Monday, October 25, 2010
With over 500 rooms, Chetro Ketl is the second largest of the Chaco Great Houses. Construction was begun about 1010 and continued in stages over the next century. Like near-by Pueblo Bonito, Chetro Ketl suffered considerable damage in the 1940s as a result of catastrophic flooding. As a result, more reconstruction was undertaken than at most of the Great House sites in order to restore the walls to their appearance as first uncovered during the early Twentieth Century excavations.
Even without natural disasters, the ruins are subject to natural deterioration through the action of wind, rain and invasion by the roots of desert plants. Since the late 19th Century, teams of skilled Navajo craftsmen have been constantly employed in maintaining all the major Great House sites.
The back wall of Chetro Ketl is 470 feet in length, attained a height of at least four stories, and all surfaces would have been smoothly plastered. Although the ruins are impressive in their size and architectural sophistication, the intact building complexes would have had an appearance much different from what is apparent to today's visitors to the site.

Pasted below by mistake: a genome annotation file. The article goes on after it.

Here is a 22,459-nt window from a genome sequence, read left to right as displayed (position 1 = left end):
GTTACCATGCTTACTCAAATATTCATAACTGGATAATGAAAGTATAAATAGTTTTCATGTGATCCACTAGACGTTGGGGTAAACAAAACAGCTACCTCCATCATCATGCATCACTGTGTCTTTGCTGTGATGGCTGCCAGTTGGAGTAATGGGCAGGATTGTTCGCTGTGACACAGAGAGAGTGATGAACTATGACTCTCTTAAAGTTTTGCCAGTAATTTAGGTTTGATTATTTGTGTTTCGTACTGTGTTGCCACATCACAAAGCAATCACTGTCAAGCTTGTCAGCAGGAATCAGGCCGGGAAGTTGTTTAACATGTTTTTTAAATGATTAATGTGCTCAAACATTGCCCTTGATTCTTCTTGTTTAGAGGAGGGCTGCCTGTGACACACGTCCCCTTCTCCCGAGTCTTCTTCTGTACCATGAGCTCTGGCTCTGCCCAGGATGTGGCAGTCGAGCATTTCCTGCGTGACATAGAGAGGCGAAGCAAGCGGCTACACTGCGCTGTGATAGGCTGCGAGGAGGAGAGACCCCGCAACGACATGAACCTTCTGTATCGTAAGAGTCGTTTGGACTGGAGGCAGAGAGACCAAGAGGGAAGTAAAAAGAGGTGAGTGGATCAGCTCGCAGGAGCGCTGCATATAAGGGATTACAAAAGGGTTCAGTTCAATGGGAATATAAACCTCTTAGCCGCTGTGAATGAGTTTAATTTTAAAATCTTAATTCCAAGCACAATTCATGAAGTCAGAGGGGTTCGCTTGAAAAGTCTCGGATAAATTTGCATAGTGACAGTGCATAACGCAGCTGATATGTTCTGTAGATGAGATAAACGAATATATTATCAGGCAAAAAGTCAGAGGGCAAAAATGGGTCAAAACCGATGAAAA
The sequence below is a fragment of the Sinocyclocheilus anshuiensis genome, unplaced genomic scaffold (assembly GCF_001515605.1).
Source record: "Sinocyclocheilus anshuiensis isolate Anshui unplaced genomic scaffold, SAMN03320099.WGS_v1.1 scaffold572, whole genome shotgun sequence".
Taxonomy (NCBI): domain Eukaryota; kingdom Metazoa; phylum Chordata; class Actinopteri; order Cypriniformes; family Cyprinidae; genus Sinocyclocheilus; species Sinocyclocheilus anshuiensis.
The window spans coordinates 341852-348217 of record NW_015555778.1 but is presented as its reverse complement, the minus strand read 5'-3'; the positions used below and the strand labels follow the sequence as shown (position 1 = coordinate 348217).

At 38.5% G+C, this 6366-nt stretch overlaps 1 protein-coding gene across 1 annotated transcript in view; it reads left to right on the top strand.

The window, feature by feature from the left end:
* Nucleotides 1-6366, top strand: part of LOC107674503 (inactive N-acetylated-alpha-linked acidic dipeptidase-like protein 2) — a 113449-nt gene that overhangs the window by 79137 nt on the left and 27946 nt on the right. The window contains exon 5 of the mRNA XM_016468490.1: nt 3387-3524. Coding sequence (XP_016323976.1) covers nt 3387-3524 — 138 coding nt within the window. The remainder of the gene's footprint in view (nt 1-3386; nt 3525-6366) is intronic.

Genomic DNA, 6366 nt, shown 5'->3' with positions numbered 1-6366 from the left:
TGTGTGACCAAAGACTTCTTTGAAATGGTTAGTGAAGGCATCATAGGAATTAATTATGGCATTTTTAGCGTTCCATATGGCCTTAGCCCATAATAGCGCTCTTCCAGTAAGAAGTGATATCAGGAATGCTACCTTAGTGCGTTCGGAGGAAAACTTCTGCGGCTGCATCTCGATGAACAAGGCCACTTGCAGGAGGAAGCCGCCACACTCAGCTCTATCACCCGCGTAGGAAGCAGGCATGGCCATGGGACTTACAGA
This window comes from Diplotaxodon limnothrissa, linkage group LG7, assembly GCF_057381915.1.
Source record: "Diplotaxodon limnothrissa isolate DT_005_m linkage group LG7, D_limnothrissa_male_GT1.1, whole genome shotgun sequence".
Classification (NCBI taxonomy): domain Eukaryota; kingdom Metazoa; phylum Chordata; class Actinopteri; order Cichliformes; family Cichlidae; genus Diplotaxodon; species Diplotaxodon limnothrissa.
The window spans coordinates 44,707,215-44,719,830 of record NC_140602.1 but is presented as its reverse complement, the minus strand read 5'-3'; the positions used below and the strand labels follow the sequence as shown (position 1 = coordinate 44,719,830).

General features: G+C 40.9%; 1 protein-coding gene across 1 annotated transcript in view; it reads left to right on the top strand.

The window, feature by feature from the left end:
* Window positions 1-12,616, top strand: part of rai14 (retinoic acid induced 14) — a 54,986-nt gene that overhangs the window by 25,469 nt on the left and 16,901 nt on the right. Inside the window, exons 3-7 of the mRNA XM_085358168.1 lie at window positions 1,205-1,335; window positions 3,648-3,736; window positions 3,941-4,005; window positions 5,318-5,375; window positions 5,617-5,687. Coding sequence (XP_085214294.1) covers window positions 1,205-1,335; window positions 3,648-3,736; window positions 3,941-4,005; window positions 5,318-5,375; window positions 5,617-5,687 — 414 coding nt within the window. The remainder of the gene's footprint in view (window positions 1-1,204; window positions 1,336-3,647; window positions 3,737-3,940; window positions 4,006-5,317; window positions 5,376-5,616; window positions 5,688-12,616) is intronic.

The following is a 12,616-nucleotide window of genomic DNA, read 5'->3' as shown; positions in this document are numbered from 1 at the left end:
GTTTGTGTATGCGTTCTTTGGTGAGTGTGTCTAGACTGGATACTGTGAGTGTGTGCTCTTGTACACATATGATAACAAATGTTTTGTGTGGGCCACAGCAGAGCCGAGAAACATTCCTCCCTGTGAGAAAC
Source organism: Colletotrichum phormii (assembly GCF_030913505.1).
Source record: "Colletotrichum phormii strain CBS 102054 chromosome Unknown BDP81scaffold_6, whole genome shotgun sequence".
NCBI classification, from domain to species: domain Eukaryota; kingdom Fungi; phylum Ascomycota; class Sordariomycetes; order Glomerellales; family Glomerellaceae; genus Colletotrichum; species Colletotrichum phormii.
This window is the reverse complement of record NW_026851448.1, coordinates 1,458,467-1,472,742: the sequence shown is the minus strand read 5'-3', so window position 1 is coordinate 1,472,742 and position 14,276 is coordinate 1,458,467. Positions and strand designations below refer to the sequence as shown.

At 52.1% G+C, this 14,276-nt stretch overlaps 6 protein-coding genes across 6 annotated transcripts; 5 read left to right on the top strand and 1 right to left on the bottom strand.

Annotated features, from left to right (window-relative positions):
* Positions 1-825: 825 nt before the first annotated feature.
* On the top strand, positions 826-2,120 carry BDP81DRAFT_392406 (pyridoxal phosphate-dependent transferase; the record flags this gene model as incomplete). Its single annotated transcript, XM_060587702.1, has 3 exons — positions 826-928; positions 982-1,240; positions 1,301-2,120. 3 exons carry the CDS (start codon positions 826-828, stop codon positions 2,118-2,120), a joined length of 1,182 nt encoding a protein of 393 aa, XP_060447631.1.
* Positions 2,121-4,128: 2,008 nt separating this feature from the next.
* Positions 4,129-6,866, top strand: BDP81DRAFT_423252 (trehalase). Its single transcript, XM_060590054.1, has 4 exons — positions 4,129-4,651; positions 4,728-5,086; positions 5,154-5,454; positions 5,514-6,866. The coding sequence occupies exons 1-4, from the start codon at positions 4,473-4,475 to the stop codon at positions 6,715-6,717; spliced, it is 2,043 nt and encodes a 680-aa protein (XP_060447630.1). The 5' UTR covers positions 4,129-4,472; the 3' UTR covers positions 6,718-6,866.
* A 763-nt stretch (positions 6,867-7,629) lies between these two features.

The Great Kiva at Chetro Ketl, sixty feet in diameter, is built below ground level like those of Pueblo Bonito and Casa Rinconada just across the arroyo. However, the site also features a unique tower Kiva and a number of smaller round Kiva-like structures.
The finely-crafted masonry walls are built up with relatively small blocks of sandstone. It seems likely that the finished surfaces would have borne murals and designs similar to the petroglyphs and pictographs seen on the canyon walls, but none have survived
The human effort that went into construction of the Great Houses of Chaco is hard to conceive. What kind of social organization supported such massive undertakings -- including dragging thousand-pound log beams across fifty miles of desert -- can only be guessed at.